Bill on Colbert

Some numbers are firmly ingrained in our consciousness.

Like .406 — Ted Williams’ batting average in 1941.

Or 36-24-36 — our, um,  high school locker combination.

Or 86 — which we heard a lot from bartenders in our younger days.

Or 9:30, which is the time we fall asleep in front of the TV these days.

Which is why we missed our friend Bill McKibben on the Colbert Report last night. Fortunately, through the miracle of the internets, we can all see him talking about perhaps the most important number of all — 350.

That’s the “red line” level of atmospheric carbon dioxide in parts per million. We’re at 390 now, and if we don’t find a way to bring it in line, well, as Colbert said, we all might as well just start having “end of the world sex.”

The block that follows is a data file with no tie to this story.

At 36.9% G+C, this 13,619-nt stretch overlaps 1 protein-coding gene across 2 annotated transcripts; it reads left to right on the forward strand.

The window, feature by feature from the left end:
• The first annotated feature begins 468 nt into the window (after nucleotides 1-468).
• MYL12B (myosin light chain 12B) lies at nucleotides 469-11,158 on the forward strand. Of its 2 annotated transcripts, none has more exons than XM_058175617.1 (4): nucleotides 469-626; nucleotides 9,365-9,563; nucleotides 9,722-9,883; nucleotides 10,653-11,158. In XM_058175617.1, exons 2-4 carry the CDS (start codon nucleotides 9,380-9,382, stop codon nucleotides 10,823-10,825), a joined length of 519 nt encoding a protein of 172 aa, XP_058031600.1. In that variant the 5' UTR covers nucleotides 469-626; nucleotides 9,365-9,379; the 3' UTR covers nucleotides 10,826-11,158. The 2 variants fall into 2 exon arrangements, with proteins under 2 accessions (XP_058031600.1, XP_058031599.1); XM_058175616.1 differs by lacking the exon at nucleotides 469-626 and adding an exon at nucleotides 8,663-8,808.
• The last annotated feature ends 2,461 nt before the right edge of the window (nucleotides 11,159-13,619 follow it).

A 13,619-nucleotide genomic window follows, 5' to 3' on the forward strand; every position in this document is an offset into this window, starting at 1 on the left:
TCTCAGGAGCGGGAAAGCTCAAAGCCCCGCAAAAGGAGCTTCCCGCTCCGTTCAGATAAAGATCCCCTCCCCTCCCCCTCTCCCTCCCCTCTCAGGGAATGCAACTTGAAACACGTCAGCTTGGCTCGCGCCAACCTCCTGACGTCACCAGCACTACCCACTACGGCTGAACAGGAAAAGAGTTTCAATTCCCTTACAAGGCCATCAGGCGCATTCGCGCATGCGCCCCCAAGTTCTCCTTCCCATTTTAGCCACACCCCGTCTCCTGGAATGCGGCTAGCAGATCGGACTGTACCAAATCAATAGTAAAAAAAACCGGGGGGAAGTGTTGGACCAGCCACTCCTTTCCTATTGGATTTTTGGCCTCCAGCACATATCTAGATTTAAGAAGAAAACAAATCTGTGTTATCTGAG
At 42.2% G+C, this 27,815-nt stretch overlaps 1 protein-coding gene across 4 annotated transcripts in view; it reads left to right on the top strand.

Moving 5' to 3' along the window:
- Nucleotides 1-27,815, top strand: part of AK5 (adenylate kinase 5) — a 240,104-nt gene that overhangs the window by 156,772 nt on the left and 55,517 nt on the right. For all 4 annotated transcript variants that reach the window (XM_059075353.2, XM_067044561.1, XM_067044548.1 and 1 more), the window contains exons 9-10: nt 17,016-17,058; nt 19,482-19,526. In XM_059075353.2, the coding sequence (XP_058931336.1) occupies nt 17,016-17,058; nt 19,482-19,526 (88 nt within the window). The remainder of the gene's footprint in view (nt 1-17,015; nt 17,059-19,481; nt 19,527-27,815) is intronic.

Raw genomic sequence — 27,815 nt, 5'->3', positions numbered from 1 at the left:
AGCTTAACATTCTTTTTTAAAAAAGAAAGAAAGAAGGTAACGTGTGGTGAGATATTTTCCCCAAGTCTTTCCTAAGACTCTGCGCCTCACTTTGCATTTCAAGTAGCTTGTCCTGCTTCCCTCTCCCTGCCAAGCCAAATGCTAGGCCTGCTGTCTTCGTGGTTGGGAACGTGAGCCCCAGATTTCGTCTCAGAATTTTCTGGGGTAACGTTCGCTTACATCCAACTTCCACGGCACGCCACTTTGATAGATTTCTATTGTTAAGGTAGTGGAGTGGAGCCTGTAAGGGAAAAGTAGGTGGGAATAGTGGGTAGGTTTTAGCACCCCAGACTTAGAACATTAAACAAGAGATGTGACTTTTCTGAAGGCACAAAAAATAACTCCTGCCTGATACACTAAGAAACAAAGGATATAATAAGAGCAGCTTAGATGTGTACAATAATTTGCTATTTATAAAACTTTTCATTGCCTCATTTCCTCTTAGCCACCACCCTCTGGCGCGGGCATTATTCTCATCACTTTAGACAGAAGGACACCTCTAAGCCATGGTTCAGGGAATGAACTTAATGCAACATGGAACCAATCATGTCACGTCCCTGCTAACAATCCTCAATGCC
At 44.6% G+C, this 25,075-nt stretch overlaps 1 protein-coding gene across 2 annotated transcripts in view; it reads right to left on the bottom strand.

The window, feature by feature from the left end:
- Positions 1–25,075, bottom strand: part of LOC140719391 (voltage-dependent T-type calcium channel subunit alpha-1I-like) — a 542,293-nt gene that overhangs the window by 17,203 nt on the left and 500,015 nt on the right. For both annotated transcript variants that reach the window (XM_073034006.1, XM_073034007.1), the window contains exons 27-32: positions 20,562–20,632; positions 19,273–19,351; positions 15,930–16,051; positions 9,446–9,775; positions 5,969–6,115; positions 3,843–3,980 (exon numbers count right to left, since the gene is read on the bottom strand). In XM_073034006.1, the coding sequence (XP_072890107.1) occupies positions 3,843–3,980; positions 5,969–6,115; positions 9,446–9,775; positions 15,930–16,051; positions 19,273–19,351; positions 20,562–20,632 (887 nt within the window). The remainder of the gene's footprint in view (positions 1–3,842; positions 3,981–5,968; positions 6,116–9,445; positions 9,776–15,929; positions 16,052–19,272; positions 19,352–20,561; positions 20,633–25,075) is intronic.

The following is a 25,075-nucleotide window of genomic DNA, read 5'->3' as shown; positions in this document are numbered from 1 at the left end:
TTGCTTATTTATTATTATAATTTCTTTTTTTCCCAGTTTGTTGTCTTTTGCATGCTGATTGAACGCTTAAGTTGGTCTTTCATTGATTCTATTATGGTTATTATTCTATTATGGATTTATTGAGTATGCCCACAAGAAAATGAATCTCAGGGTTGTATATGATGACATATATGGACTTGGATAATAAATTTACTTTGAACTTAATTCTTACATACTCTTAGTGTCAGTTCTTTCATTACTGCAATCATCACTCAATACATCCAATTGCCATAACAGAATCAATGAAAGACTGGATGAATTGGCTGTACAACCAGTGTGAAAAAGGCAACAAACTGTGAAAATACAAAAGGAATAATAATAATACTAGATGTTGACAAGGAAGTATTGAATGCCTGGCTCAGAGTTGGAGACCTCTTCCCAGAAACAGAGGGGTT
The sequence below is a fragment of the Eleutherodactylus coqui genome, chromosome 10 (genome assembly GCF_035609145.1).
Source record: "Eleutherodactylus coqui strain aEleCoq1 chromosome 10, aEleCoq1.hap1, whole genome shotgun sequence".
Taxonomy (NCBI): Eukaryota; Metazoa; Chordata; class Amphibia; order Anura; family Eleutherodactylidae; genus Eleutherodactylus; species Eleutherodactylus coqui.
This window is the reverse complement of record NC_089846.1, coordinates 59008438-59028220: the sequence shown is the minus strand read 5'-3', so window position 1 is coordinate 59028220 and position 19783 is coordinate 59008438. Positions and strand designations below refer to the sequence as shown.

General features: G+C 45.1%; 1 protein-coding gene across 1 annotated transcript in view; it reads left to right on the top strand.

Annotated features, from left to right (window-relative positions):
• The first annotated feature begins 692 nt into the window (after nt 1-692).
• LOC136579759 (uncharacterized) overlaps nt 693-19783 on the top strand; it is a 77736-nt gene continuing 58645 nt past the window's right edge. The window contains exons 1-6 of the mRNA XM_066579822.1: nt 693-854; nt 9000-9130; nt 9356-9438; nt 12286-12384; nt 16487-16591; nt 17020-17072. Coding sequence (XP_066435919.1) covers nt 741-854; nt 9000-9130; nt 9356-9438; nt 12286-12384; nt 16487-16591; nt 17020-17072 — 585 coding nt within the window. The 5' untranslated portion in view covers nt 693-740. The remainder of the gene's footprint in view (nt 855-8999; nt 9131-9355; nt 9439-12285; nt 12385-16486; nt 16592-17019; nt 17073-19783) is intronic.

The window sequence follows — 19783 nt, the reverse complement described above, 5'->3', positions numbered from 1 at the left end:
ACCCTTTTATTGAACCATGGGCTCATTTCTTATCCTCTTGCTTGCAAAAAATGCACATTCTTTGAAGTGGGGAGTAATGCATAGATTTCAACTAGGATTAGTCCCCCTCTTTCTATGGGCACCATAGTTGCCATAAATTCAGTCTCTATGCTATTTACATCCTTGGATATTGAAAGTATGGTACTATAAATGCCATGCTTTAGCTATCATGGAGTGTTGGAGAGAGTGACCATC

Bill knows his stuff. Twenty years ago, he put the notion of climate change on the table in stark detail his book “The End of Nature.” Now among other things, he is a co-founder of the group, which is working to educate the world on climate issues.

Bill was understandably a little nervous going up against the master of “truthiness” in his effort to spread the word to Colbert Nation, but we think he did a pretty good job. Even though Colbert did try to upstage him by proposing a

In any case, the message is out, and it’s up to us to spread it.

You can start by going to the website and finding out how you can get involved.

And then go tell 350 of your closest friends.

But whatever you do don’t tell Mrs. Azgreenday. We may want to try to cash in on that end of the world thing.

— John D’Anna